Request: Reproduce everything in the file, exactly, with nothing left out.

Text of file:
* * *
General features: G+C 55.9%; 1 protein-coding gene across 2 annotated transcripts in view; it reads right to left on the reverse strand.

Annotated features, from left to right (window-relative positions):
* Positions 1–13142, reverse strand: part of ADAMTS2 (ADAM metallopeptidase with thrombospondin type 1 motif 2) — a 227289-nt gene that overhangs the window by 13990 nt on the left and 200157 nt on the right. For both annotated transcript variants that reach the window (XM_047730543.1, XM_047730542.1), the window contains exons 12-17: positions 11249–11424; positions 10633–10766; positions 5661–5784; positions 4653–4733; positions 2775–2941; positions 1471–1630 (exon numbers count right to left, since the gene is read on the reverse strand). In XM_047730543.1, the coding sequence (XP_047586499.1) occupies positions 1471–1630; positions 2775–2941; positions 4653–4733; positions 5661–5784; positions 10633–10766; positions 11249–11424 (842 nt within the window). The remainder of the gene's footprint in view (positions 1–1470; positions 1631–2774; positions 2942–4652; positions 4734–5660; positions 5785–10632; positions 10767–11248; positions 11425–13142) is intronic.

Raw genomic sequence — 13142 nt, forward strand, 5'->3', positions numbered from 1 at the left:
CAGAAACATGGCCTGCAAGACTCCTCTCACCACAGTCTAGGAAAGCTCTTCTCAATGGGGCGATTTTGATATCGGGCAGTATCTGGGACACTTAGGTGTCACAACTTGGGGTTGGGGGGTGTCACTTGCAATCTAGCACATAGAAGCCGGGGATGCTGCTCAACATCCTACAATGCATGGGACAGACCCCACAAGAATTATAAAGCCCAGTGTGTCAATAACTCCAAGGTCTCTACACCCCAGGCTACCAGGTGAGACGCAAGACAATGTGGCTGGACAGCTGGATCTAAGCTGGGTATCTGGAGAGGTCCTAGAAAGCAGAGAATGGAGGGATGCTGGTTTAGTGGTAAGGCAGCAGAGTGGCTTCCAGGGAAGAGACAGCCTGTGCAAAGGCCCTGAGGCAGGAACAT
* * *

General features: G+C 55.9%; 1 protein-coding gene across 2 annotated transcripts in view; it reads right to left on the reverse strand.

Annotated features, from left to right (window-relative positions):
* Positions 1–13142, reverse strand: part of ADAMTS2 (ADAM metallopeptidase with thrombospondin type 1 motif 2) — a 227289-nt gene that overhangs the window by 13990 nt on the left and 200157 nt on the right. For both annotated transcript variants that reach the window (XM_047730543.1, XM_047730542.1), the window contains exons 12-17: positions 11249–11424; positions 10633–10766; positions 5661–5784; positions 4653–4733; positions 2775–2941; positions 1471–1630 (exon numbers count right to left, since the gene is read on the reverse strand). In XM_047730543.1, the coding sequence (XP_047586499.1) occupies positions 1471–1630; positions 2775–2941; positions 4653–4733; positions 5661–5784; positions 10633–10766; positions 11249–11424 (842 nt within the window). The remainder of the gene's footprint in view (positions 1–1470; positions 1631–2774; positions 2942–4652; positions 4734–5660; positions 5785–10632; positions 10767–11248; positions 11425–13142) is intronic.

Raw genomic sequence — 13142 nt, forward strand, 5'->3', positions numbered from 1 at the left:
CAGAAACATGGCCTGCAAGACTCCTCTCACCACAGTCTAGGAAAGCTCTTCTCAATGGGGCGATTTTGATATCGGGCAGTATCTGGGACACTTAGGTGTCACAACTTGGGGTTGGGGGGTGTCACTTGCAATCTAGCACATAGAAGCCGGGGATGCTGCTCAACATCCTACAATGCATGGGACAGACCCCACAAGAATTATAAAGCCCAGTGTGTCAATAACTCCAAGGTCTCTACACCCCAGGCTACCAGGTGAGACGCAAGACAATGTGGCTGGACAGCTGGATCTAAGCTGGGTATCTGGAGAGGTCCTAGAAAGCAGAGAATGGAGGGATGCTGGTTTAGTGGTAAGGCAGCAGAGTGGCTTCCAGGGAAGAGACAGCCTGTGCAAAGGCCCTGAGGCAGGAACAT